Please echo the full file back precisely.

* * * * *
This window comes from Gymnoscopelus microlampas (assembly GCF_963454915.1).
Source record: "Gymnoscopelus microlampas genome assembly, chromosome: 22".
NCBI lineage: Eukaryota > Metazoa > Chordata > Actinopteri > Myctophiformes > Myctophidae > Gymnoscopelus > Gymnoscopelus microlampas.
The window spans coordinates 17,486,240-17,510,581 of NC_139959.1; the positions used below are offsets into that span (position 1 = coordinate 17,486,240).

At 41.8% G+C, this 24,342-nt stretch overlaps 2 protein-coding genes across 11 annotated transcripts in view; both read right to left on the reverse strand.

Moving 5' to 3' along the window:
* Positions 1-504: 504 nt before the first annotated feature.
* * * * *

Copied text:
This window comes from Gymnoscopelus microlampas (assembly GCF_963454915.1).
Source record: "Gymnoscopelus microlampas genome assembly, chromosome: 22".
NCBI lineage: Eukaryota > Metazoa > Chordata > Actinopteri > Myctophiformes > Myctophidae > Gymnoscopelus > Gymnoscopelus microlampas.
The window spans coordinates 17,486,240-17,510,581 of NC_139959.1; the positions used below are offsets into that span (position 1 = coordinate 17,486,240).

At 41.8% G+C, this 24,342-nt stretch overlaps 2 protein-coding genes across 11 annotated transcripts in view; both read right to left on the reverse strand.

Moving 5' to 3' along the window:
* Positions 1-504: 504 nt before the first annotated feature.